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Prof Melanie Walker
Fostering human capabilities in universities may potentially transform education, says Prof Melanie Walker.

Education is at the centre of human life, and has the potential to be a crucial support for democratic life. Prof Melanie Walker’s recent research paper strikes a balance in dealing with people, education and the implications for democracy through the lens of human capabilities theory and practice and her own research.

People and papers

In her capacity as the SARChI Chair in the Higher Education and Human Development Research Programme at the University of the Free State (UFS), Prof Walker recently published a paper titled: Defending the Need for a Foundational Epistemic Capability in Education. It appeared in the special issue of the Journal of Human Development and Capabilities in honour of renowned Nobel Laureate Amartya Sen’s 85th birthday.

Nurturing epistemic justice

Within the context of existing literature such as that of Sen’s concern with the value of education on the one hand, and public reasoning on the other, Prof Walker argues for a foundational epistemic capability to shape the formal education landscape – as well as quality in education – by fostering inclusive public reasoning (including critical thinking) in all students. It would contribute to what Sen calls the ‘protective power of democracy’ and shared democratic rights, which, he argues, are strongly missed when most needed.

“Sen’s approach asks us to build democratic practices in our university and in our society in ways which create capabilities for everyone. If our students learn public reasoning in all sorts of spaces in university, including the pedagogical, they may carry this into and back to society,” she said.

Educating for equality

Empowering society and fighting for justice are some of the crucial contributions made possible through fostering the epistemic capability of all students. “The capability requires that each student is recognised as both a knower and teller, a receiver and a contributor in critical meaning and knowledge, and an epistemic agent in processes of learning and critical thinking,” states Prof Walker.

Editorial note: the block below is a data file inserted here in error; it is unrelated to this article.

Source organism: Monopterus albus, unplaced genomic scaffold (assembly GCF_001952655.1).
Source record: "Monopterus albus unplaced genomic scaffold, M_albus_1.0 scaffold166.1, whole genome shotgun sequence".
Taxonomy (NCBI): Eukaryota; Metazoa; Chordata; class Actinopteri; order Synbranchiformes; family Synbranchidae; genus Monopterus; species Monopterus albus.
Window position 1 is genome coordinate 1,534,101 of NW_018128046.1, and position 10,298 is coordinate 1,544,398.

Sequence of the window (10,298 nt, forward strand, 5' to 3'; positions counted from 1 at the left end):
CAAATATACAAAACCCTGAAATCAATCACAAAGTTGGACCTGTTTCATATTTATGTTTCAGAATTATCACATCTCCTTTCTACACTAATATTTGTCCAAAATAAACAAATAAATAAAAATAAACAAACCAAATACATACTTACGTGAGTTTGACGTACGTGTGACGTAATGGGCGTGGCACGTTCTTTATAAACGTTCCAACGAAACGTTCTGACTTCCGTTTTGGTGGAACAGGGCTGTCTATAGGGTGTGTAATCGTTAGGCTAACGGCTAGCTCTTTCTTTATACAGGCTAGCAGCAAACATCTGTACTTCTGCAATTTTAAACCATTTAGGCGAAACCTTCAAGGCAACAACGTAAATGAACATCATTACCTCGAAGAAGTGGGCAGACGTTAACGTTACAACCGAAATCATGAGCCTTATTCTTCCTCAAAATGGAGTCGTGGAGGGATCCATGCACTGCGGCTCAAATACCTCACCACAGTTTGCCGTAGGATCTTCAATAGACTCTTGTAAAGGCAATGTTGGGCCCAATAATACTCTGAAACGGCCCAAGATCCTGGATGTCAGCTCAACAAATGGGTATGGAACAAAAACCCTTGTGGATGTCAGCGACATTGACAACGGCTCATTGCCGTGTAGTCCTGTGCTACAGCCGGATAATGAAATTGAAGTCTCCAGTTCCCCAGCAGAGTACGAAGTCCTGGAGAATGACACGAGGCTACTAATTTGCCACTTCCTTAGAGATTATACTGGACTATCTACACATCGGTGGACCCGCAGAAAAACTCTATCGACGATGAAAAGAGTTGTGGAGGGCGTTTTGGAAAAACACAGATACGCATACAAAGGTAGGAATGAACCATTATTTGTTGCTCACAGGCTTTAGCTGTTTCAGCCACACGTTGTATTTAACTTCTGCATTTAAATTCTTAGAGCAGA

In a young democracy like South Africa’s, inclusive public reasoning becomes all the more essential in order to achieve equality, uphold rights and sustain democracy as enshrined in the constitution, thereby improving people’s lives. 

News Archive

Multilingualism and exclusion to be discussed
2007-11-27

 
 Some of the UFS staff who will be attending the colloquium on multilinguisim and exclusion in Antwerp, Belgium are, from the left, front: Prof. Theo du Plessis and Ms Susan Lombaard; back: Prof. Johan Lubbe and Mr Roelof Geyser. All are from the Unit for Language Management.
 
Multilingualism and exclusion to be discussed

Five members of the University of the Free State’s (UFS) Unit for Language Management will be taking part in an international colloquium at the University of Antwerp in Belgium on the theme: “Multilingualism and exclusion – perspectives on language and society” this week.

“During this week’s colloquium, approximately twenty South African and Flemish colleagues will reflect on the complex relationships within multilingual communities, where a variety of factors can contribute to the inclusion or exclusion of individuals or communities. Some of the papers will focus on policy measures (“from above”) with regard to the relative position of languages in a particular state, and the impact of these policy measures on the lives of language users. Others will investigate perceptions and “appropriation” (“from below”) by the same language user. In view of the multiple points of departure, the colloquium should contribute towards a better understanding of the dynamics within multilingual communities,” said Prof. Theo du Plessis, Director of the Unit for Language Management at the UFS.

“To give expression to the theme of multilingualism and exclusion, lectures will be presented in three languages, namely Afrikaans, English and Dutch. Several postgraduate students (from South Africa and Flanders) will also have an opportunity to report on investigations they are conducting within the framework of their master’s degree and doctoral studies,” said Prof. Du Plessis.

The colloquium is a follow-up of an international symposium held at the UFS during April 2006 in which a considerable number of outstanding scholars from various countries participated.

According to Prof. Du Plessis, the proceedings of the symposium held last year will be released in book form as part of the unit’s publication series “Studies in Language Policy in South Africa”, published by Van Schaik Publishers.

This sixth issue in the series entitled: “Multilingualism and Exclusion. Policy, Practice, Prospects” will be released tonight (26 November 2007) by the Permanent Deputy of the Province of Antwerp at a prestigious event during the colloquium. The issue was edited by Prof. Du Plessis, Prof. Pol Cuvelier (University of Antwerp), Dr Michael Meeuwis (University of Ghent) and Ms Lut Teck (Institute for Higher Education and the Arts in Brussels).

The UFS will be represented by Prof. Du Plessis, Prof. Johan Lubbe, Ms Susan Lombaard and Mr Roelof Geyser of the Unit for Language Management, as well as Prof. Jackie Naudé of the Department of Afro-Asiatic Studies, Sign Language and Language Practice. Representatives from the universities of Pretoria, Johannesburg, North West and the Monash University in Johannesburg will also be participating in the colloquium.

Media Release
Issued by: Lacea Loader
Assistant Director: Media Liaison
Tel: 051 401 2584
Cell: 083 645 2454
E-mail: loaderl.stg@ufs.ac.za
26 November 2007

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